“The Mitford Murders” is a little bit of a misnomer for this book; no Mitfords were harmed in the making of this book. The Mitford family is fairly central to the book, but not in a direct way, except for Nancy Mitford, the oldest of the girls.
The two main characters- other than Nancy- are Louisa Cannon, daughter of a washerwoman, desperate to escape her Fagin of an uncle who has moved in since her father died; and Guy Sullivan, a railway policeman. Louisa and Guy meet when she jumps off a train on her way to apply for the job of under governess for the wealthy Mitford family. At the about the same moment, there is a murder on the train. Florence Nightingale Shore, recently retired military nurse, is headed to visit a friend when she is found beaten and dying in her seat. When no murderer is found and the case is dropped, Guy finds himself obsessed with figuring out who did it. Fifteen year old Nancy Mitford shares this obsession and Louisa, as Nancy’s chaperone, finds herself deep into it also. Nancy also lives in fear that her uncle will catch up with her, or that her employers will find out that she used to pickpocket for him as a child.
The amateur investigation goes slowly- as a live in servant, Louisa has little time off. Guy also has little time on his own to follow things up. Louisa, however, has the advantage that Nancy can tell her parents that she needs Louisa to go with her to this place or that, thus getting them out of the house. The investigation threads (the author alternates between Louisa and Guy’s points of view) weave in and around the daily life of living in a manor house with lots of kids and servants, chaperoning Nancy to dress makers and a dance; and Guy being bullied at home by his numerous older and larger brothers.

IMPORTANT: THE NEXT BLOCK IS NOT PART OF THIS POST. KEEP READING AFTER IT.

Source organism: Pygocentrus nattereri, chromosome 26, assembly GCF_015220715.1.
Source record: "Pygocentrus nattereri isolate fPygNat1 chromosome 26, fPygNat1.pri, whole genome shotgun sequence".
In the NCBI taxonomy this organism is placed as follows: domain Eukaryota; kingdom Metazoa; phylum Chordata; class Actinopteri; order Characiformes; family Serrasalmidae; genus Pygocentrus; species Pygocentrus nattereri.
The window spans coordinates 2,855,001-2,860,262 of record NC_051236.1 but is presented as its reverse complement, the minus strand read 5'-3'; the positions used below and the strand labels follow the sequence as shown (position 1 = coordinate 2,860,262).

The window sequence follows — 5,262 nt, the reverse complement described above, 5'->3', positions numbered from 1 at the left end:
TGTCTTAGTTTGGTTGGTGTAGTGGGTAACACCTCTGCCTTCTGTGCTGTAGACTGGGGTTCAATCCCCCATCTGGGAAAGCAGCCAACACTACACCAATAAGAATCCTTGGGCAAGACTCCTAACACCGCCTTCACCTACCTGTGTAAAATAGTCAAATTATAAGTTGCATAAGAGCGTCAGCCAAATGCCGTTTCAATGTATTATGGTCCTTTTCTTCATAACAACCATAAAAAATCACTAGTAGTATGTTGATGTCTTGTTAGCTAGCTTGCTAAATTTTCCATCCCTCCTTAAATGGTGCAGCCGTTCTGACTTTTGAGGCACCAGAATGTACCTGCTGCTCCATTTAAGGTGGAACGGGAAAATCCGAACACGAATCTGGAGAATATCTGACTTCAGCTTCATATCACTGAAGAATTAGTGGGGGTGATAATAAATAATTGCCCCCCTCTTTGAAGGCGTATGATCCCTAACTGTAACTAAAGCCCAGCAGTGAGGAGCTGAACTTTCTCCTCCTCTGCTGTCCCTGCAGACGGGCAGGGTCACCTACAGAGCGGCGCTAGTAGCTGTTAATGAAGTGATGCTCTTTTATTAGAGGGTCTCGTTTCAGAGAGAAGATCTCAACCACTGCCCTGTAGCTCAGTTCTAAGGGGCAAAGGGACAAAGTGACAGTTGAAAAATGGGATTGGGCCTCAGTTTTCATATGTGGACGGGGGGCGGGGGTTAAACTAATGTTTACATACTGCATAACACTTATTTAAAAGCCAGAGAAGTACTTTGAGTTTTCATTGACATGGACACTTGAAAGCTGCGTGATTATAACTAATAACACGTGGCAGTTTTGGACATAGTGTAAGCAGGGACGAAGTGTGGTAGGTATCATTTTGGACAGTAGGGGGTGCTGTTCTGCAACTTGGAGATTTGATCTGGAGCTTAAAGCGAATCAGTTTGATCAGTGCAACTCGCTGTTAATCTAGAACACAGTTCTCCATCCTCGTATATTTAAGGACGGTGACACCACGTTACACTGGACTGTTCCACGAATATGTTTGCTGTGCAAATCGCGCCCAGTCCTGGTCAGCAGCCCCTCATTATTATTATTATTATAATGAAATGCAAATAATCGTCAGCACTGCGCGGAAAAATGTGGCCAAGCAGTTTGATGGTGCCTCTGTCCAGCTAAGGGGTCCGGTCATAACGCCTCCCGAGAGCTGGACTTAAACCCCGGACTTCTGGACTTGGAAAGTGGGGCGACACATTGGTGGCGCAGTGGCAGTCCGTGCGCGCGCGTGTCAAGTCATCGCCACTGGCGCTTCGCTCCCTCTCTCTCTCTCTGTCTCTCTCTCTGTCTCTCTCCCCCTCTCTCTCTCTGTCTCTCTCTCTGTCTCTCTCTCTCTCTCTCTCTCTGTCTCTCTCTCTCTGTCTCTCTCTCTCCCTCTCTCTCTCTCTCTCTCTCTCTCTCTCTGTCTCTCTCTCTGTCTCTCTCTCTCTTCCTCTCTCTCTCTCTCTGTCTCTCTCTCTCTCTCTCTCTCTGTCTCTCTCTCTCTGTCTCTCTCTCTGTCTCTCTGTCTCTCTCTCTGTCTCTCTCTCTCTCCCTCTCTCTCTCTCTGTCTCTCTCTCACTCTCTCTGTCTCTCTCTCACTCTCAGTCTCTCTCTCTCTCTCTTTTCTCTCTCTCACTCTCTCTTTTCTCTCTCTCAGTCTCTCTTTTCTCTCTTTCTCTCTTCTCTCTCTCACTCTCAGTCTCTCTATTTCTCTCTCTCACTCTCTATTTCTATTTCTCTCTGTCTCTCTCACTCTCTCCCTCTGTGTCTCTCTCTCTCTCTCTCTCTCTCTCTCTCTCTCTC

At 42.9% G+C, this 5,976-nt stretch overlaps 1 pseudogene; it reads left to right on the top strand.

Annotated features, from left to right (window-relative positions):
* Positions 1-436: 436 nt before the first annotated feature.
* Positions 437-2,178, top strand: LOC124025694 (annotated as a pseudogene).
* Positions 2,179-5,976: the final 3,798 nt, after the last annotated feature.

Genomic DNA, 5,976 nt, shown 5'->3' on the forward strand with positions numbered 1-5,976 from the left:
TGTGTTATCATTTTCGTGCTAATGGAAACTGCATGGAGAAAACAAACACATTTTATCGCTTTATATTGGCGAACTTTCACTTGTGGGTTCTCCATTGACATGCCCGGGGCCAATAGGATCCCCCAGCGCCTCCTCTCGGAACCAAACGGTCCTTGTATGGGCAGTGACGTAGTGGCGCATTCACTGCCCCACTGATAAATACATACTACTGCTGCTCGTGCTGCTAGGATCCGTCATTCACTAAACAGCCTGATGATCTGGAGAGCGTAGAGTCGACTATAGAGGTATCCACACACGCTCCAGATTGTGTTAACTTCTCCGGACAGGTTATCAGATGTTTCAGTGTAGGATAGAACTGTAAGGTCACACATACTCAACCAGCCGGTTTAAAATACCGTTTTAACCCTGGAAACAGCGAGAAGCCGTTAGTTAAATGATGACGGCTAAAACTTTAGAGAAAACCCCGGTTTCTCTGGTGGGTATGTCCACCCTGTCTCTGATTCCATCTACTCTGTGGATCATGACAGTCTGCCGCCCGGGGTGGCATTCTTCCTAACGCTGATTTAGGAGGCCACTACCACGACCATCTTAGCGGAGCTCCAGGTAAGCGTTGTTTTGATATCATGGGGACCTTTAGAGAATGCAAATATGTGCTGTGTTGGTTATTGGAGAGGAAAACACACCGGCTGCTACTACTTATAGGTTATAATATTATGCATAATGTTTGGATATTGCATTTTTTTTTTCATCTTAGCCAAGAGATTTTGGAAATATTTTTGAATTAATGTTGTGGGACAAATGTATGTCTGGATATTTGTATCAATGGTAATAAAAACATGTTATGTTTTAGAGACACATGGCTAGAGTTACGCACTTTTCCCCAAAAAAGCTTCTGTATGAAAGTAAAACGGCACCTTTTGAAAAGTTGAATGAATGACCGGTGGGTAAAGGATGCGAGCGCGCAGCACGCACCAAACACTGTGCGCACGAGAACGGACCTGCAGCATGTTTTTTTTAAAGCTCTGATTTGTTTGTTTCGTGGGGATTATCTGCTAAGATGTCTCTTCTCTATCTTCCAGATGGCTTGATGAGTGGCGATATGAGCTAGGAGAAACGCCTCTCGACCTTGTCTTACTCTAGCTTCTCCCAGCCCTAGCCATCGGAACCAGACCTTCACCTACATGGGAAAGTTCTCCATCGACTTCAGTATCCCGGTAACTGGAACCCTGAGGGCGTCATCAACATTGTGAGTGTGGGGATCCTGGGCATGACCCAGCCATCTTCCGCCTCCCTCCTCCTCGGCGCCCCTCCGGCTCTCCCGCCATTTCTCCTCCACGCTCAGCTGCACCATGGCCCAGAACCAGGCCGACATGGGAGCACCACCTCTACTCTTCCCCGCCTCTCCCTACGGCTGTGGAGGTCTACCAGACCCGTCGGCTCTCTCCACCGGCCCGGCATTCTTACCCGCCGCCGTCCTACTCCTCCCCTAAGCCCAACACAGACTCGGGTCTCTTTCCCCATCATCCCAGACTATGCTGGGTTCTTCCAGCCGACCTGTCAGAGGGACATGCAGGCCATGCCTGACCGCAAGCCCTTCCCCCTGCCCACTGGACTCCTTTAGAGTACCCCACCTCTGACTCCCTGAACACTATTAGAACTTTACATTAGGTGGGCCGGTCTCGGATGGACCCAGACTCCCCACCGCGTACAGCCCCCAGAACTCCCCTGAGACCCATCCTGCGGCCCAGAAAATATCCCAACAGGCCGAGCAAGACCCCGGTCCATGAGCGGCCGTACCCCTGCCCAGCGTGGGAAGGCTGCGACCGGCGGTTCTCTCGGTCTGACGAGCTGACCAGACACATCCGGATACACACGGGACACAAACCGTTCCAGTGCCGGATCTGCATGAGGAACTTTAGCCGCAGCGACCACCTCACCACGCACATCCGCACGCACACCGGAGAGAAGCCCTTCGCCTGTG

The murder of F.N. Shore was a real event; her murder was never solved. Obviously that won’t do for a novel, so we are provided with a killer, as well as several red herrings. I enjoyed the way the author set the story well in the period with details. Most of the story is set in the below-stairs milieu rather than upstairs- Nancy’s parents don’t make many appearances. Sadly, some of the things that made the Mitford clan unique make no appearance; the kids had their own language that they made up, for instance. Perhaps that will appear in later volumes. (I understand that there *will* be further volumes, one with each of the Mitford girls as the star. I am not sure how she will make Hitler-loving Unity a sympathetic character…) I enjoyed the book, but don’t consider it stellar- 4 stars out of 5.
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